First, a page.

It is important to also talk to us if you are making a lump sum payment as it may be appropriate to get a spousal support release, ensuring that your obligation to pay spousal support ends with the lump sum payment.
For persons making periodic payments on a monthly, bi-weekly, quarterly basis, whatever the case may be, as well as for recipients, if there is a material change in your circumstances, such as change in parenting arrangements or a change in income, you can ask for a variation or change in the spousal support amount you are receiving, or a change to the duration of spousal support.
Reasons why people choose to vary support includes:
- a significant increase or decrease in income for either party
- change in parenting arrangement from primary residence with one parent, to a shared parenting arrangement for example
- child support terminating for one child or all children
- Remarriage or repatterning
Note that there is a difference between variation of spousal support and a review of spousal support. With a variation, the person seeking the variation must show there has been a material change in circumstances whereas with a review, the issue is looked at as an initial application.
Termination of spousal support
For parties making periodic payments, you may have a fixed end date at which point your obligation to pay spousal support ends. If that is not the case, you need to apply to have your spousal support obligation terminated.
Many erroneously assume that their spousal support obligation terminates with retirement. While that may be the case, it is not automatic, and it is not uncommon to see spousal support ordered beyond the date of retirement.
Every person has an obligation to be self-supporting , to the best of their ability. This obligation is stated in both the Divorce Act and the Family Law Act.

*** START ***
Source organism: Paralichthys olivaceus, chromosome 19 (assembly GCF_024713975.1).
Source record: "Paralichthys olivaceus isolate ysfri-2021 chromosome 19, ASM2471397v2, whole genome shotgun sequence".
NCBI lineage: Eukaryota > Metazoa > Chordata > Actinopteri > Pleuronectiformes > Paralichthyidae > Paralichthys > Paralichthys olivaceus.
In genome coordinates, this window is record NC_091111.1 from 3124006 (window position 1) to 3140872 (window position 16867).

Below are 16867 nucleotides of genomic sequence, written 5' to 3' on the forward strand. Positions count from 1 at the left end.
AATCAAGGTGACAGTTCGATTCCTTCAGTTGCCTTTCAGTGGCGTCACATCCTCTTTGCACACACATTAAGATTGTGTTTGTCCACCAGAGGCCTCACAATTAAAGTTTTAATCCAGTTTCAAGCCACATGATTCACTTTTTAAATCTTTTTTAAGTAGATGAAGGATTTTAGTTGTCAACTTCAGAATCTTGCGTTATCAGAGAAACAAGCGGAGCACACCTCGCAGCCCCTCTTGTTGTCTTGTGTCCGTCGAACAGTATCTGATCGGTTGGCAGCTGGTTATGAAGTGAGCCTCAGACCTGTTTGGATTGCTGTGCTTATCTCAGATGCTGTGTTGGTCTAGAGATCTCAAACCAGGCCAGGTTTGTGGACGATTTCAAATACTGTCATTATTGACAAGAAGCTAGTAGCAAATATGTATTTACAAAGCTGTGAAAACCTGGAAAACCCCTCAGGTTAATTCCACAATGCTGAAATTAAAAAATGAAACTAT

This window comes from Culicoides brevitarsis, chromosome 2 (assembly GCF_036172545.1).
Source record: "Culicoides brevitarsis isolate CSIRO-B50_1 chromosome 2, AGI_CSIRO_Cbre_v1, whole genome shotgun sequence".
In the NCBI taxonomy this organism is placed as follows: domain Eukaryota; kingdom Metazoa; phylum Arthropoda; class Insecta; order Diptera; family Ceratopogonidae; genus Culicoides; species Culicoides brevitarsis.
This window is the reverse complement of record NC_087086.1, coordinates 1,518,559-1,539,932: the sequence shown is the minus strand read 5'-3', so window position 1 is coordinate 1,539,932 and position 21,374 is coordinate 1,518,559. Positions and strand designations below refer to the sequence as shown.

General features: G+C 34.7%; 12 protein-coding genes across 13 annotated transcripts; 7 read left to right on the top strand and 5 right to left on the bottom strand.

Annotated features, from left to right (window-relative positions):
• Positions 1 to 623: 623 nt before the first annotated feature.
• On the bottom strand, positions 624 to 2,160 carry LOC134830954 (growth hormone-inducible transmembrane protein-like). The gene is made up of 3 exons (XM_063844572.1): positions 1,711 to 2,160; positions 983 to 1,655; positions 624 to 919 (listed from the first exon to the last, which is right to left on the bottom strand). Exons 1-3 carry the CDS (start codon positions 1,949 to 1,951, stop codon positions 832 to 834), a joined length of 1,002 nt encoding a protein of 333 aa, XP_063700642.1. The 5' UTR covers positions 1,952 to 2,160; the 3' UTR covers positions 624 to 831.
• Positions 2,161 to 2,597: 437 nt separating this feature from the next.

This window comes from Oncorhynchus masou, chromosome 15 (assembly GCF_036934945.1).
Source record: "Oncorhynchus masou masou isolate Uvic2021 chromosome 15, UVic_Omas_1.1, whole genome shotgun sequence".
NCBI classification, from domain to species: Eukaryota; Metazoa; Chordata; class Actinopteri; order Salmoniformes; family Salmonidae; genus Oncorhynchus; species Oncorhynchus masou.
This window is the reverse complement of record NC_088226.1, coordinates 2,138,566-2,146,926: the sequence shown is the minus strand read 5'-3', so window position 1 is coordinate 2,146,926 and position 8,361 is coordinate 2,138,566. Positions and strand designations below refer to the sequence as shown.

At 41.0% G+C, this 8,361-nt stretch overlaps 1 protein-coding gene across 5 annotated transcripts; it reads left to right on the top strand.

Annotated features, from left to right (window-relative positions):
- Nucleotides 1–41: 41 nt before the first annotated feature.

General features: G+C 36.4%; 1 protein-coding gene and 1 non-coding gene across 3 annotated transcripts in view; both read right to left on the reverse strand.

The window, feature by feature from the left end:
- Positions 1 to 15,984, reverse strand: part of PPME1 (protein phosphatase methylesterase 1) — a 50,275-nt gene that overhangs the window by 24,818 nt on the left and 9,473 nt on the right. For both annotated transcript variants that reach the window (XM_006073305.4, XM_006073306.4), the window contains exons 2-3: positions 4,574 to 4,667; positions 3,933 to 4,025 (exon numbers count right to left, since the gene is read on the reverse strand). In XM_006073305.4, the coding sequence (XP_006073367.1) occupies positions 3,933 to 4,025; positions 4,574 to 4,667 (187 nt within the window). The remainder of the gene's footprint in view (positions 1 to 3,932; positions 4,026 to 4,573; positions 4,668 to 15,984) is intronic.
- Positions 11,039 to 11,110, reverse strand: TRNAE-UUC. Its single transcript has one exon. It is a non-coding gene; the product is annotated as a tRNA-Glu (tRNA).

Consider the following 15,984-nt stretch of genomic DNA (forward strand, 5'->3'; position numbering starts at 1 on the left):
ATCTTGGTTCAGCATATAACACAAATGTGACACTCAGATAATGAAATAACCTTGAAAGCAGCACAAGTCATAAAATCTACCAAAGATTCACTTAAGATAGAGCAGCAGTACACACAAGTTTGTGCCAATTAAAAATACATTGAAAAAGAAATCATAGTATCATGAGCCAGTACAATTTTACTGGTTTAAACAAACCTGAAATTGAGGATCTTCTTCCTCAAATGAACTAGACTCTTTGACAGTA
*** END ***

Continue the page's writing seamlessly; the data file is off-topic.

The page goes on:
Objectives of spousal support order – Divorce Act, s.15.2 (6)
An order made under subsection (1) or an interim order under subsection (2) that provides for the support of a spouse should
- (a) recognize any economic advantages or disadvantages to the spouses arising from the marriage or its breakdown;
- (b) apportion between the spouses any financial consequences arising from the care of any child of the marriage over and above any obligation for the support of any child of the marriage;
- (c) relieve any economic hardship of the spouses arising from the breakdown of the marriage; and
- (d) in so far as practicable, promote the economic self-sufficiency of each spouse within a reasonable period of time.
Obligation of spouses for support – Family Law Act, s.30
Every spouse has an obligation to provide support for himself or herself and for the other spouse, in accordance with need, to the extent that he or she is capable of doing so.
Family Responsibility Office
The Family Responsibility Office (FRO) is a program by the Ontario government to help families in collecting, distributing, and enforcing support payments.
If your spousal support is court ordered, it will automatically be filed with FRO and FRO will continue to collect and send support payments until the parties withdraw from FRO enforcement.
You can also register your Agreements with the court, if you want your support to be enforced through FRO.
Spousal support release
A party may choose to release their right to spousal support or in some cases, both parties release each other from any past, present or future spousal support claims.
A spousal support release should not be entered into lightly and if you want to ensure that it is not set aside in the future, it is important for both parties to seek independent legal advice.
A spousal support release may be appropriate after a lump sum payment of spousal support has been made and with consideration to making sure that the objectives of the Divorce Act are met as it relates to spousal support.
Check out our free spousal support podcast: https://anchor.fm/ap-lawyers/episodes/Episode-10-Fundamental-Series—Spousal-Support-e126obj